Those getting a traffic ticket in South Carolina still won’t be happy about a citation, but paying the fine now should be less of a hassle.

The South Carolina Judicial Department recently completed a rollout of its Judicial Case Management System, which allows for online payment of tickets in all 46 of the state’s counties. Tickets can now be paid using a credit card or debit card either in-person or online, making the payment process faster and more efficient.

“The main goal was to make it easier for citizens to have access to the courts and be more convenient to pay their fees and fines, especially out-of-state violators,” said Scott Hayes, applications manager of the South Carolina Judicial Department. “The No. 1 question that was asked is, ‘Can I pay with a credit card?’ and No. 2, ‘Can I pay online?’ They are paying their bills [online] at home, so we wanted to provide the same sort of functionality and ease to do that.”

The system, which also serves as an online storehouse for statewide court information such as case status and history, connects South Carolina’s circuit courts — which handle criminal and general issues — and its magistrate courts, which handle lower court cases.

Hayes explained that the project has been 10 years in the making, starting in 2001. Using federal grant funds, the state put in case management systems, case networks, rewired buildings and provided equipment so that the courts could all share information and bring the legal system in line with current technology.

“Previously all of our counties were independent, with their own systems,” Hayes said. “Over the years, we’ve gone out individually, county by county and converted all their data. We provided conversion and training for all the courts in the state, so it has been a long process.”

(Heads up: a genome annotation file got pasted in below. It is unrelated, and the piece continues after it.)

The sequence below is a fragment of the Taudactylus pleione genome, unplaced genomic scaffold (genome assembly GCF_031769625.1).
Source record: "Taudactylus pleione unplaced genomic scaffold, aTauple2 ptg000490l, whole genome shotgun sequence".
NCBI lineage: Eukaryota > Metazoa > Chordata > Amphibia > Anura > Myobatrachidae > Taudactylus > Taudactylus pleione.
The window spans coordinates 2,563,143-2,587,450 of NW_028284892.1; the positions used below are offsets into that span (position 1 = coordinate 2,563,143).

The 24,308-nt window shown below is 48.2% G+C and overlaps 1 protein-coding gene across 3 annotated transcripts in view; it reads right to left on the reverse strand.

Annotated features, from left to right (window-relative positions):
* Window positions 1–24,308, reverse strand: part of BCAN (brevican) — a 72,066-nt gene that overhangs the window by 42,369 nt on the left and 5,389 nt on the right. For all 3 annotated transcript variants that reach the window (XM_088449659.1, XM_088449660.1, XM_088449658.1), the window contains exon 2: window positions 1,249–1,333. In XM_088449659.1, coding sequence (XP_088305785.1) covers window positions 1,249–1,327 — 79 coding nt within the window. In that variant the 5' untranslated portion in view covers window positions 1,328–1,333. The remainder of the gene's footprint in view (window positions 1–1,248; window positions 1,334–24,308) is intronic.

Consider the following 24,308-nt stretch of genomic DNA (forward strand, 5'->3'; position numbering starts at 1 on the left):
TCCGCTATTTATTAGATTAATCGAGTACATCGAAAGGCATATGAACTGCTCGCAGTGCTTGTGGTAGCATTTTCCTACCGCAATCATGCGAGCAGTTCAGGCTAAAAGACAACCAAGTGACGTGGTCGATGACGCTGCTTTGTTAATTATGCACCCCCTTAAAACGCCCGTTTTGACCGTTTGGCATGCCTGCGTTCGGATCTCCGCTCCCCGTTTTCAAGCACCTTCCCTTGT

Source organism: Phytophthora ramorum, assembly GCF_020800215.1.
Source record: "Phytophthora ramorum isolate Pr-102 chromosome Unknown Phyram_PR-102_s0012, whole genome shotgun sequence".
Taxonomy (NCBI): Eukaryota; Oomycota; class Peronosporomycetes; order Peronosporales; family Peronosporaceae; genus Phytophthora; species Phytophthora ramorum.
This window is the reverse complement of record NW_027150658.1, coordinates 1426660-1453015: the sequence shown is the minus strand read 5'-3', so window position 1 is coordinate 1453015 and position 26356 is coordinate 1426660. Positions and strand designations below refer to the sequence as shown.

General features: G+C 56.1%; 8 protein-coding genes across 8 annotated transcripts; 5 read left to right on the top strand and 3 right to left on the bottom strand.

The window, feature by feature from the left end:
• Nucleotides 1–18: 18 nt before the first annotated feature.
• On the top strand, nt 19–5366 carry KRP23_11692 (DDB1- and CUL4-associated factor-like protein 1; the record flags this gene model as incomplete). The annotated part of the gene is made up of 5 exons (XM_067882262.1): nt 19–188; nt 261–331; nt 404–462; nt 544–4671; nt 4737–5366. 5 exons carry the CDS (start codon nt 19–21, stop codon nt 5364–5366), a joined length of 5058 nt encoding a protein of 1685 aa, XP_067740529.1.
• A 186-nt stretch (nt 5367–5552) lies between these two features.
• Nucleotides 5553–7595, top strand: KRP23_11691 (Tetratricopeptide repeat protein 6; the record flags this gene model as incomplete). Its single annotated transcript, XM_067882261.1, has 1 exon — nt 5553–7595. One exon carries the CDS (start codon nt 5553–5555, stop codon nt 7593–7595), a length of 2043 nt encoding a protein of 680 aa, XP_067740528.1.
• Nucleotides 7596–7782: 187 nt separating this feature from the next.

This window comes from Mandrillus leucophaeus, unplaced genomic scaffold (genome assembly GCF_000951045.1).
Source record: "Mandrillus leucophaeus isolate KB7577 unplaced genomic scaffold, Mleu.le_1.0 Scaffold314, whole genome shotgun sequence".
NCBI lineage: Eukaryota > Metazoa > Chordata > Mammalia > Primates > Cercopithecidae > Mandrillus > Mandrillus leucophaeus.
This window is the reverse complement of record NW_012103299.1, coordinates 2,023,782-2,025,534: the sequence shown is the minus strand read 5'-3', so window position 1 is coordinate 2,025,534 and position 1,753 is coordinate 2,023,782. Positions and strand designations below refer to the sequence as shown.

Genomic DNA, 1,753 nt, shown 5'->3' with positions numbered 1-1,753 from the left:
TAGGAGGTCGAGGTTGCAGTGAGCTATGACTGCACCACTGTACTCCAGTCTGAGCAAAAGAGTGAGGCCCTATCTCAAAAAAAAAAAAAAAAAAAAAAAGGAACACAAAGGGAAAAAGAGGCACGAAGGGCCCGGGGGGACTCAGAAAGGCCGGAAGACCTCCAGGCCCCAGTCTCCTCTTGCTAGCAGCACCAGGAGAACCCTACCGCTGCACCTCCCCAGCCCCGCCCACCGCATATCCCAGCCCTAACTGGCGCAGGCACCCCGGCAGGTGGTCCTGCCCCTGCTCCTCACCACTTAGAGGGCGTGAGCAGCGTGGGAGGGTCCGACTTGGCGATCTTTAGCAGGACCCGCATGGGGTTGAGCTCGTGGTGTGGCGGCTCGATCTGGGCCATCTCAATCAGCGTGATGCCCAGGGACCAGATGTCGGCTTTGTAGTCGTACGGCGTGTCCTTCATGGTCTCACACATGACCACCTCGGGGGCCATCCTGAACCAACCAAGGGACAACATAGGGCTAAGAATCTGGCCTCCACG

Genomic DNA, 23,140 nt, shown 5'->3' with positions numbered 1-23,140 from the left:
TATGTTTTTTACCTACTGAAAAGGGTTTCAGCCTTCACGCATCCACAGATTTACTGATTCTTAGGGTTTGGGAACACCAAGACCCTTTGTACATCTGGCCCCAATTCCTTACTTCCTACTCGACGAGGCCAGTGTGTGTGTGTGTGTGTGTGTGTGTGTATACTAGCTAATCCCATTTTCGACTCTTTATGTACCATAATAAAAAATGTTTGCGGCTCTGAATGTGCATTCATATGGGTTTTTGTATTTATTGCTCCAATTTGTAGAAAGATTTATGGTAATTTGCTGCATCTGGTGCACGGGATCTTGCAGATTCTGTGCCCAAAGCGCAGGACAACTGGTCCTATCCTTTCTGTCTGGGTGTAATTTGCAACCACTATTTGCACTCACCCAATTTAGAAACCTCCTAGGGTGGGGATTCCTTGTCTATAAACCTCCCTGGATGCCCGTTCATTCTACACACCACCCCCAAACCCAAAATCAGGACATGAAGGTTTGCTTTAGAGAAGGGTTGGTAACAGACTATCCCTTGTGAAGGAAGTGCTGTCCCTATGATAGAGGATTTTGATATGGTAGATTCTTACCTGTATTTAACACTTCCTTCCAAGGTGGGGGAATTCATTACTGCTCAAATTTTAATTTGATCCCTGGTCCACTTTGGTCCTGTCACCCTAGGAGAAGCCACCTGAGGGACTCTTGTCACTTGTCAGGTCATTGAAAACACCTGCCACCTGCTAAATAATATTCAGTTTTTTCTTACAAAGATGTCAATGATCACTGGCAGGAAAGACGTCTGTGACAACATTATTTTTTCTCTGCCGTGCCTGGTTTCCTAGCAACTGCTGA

Evolution Continues

Upgrades to the online court systems in South Carolina are just beginning. Hayes revealed that the courts are focusing on a lot more electronic records filing and laying the foundation to give people statewide better access to the courts. He said a number of database projects are in the works to help improve information flow, both for the public and the legal community.

A new electronic family court system is planned for 2013, as are similar projects for South Carolina’s Supreme Court and Court of Appeals. Attorneys practicing in the state also have some modernization headed their way, pertaining to identification and notification.

Hayes said a networked contact system for lawyers is also forthcoming. Currently attorneys have to individually keep all 46 state counties abreast of changes to their contact information. That will change in October, making it easier for the courts to get in touch with lawyers who have pending cases and business in various jurisdictions.

“One of our biggest hurdles is that we want to do e-mail notifications,” Hayes said. With the attorney contacts system, lawyers will be able to keep their information up-to-date with the state Supreme Court, and all counties will interface into this system to get real-time information.

Brian Heaton  |  Senior Writer

Brian Heaton is a senior writer for Government Technology. He primarily covers technology legislation and IT policy issues. Brian started his journalism career in 1998, covering sports and fitness for two trade publications based in Long Island, N.Y. He's also a member of the Professional Bowlers Association, and competes in regional tournaments throughout Northern California and Nevada.